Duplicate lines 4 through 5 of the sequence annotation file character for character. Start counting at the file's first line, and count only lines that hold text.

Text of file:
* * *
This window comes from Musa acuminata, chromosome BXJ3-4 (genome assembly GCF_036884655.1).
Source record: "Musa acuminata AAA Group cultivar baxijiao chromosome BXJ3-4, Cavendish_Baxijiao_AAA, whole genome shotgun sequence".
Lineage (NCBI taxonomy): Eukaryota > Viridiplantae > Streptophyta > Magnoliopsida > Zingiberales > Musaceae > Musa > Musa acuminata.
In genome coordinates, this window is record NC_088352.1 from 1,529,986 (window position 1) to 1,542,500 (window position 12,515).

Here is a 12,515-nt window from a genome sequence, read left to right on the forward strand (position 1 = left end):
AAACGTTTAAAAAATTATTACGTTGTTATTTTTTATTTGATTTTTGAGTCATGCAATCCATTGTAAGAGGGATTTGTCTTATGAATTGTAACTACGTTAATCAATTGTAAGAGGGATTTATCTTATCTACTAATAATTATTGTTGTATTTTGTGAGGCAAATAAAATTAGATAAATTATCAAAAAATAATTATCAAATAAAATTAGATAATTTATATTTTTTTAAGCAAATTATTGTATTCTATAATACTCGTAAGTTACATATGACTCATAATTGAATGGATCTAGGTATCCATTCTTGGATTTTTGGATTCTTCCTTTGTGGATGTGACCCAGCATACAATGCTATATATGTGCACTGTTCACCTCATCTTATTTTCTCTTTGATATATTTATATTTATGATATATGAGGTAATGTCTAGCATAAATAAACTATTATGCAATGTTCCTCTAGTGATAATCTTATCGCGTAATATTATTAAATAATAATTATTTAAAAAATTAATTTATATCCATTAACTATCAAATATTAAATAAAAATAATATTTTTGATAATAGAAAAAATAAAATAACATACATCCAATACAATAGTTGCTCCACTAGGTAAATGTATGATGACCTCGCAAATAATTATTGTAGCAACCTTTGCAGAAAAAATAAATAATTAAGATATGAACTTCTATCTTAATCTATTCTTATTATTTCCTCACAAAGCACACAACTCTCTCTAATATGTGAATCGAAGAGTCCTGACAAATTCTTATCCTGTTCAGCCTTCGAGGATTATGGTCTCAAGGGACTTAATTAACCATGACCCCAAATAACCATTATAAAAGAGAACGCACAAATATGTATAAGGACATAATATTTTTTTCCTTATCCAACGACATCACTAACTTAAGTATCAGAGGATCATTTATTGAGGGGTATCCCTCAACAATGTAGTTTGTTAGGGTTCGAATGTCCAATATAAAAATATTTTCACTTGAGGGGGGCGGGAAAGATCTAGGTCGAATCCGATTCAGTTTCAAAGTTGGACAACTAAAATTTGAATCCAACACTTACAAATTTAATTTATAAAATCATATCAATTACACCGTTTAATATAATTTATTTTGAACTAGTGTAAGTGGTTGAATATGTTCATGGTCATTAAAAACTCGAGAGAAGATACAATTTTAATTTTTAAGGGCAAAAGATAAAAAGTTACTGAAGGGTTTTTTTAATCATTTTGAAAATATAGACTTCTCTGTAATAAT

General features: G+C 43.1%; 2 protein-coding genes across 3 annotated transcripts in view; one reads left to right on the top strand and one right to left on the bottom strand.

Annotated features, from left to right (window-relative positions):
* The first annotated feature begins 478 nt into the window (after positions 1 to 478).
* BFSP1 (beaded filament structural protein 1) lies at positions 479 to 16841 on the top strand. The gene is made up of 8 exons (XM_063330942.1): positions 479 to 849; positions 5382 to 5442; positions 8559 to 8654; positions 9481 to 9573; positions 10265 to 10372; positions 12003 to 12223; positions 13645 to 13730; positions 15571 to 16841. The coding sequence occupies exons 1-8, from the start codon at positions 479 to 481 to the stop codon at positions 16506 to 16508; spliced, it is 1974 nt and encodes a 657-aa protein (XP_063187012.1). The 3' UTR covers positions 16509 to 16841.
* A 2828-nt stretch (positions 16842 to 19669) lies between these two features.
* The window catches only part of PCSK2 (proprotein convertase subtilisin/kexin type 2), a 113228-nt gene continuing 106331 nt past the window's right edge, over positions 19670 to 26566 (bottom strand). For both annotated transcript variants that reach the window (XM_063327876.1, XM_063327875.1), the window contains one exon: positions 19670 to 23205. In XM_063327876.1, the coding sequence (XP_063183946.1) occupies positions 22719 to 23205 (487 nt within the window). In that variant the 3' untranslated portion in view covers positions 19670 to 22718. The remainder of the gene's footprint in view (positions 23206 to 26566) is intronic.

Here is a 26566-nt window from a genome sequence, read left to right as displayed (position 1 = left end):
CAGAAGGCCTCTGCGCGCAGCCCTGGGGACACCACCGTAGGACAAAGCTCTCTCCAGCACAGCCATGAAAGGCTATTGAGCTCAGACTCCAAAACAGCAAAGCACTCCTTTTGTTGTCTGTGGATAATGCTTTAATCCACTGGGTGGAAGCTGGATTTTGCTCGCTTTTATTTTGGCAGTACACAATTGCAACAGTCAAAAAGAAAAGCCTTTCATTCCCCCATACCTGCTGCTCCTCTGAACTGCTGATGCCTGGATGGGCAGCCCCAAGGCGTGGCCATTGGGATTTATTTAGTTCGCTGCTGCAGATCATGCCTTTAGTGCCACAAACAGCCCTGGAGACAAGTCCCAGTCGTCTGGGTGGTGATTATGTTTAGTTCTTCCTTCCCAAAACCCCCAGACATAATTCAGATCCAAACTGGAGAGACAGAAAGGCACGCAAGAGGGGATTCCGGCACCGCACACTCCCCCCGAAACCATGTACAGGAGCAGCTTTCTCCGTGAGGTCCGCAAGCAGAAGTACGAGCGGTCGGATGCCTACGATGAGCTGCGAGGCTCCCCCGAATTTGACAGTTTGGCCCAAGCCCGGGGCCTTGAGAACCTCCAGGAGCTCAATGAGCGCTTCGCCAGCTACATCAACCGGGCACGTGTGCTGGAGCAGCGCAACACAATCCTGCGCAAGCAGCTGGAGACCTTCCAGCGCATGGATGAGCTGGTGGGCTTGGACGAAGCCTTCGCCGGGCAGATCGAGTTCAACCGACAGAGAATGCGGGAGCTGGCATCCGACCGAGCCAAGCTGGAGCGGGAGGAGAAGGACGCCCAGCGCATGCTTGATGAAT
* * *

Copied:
In genome coordinates, this window is record NC_088352.1 from 1,529,986 (window position 1) to 1,542,500 (window position 12,515).

Here is a 12,515-nt window from a genome sequence, read left to right on the forward strand (position 1 = left end):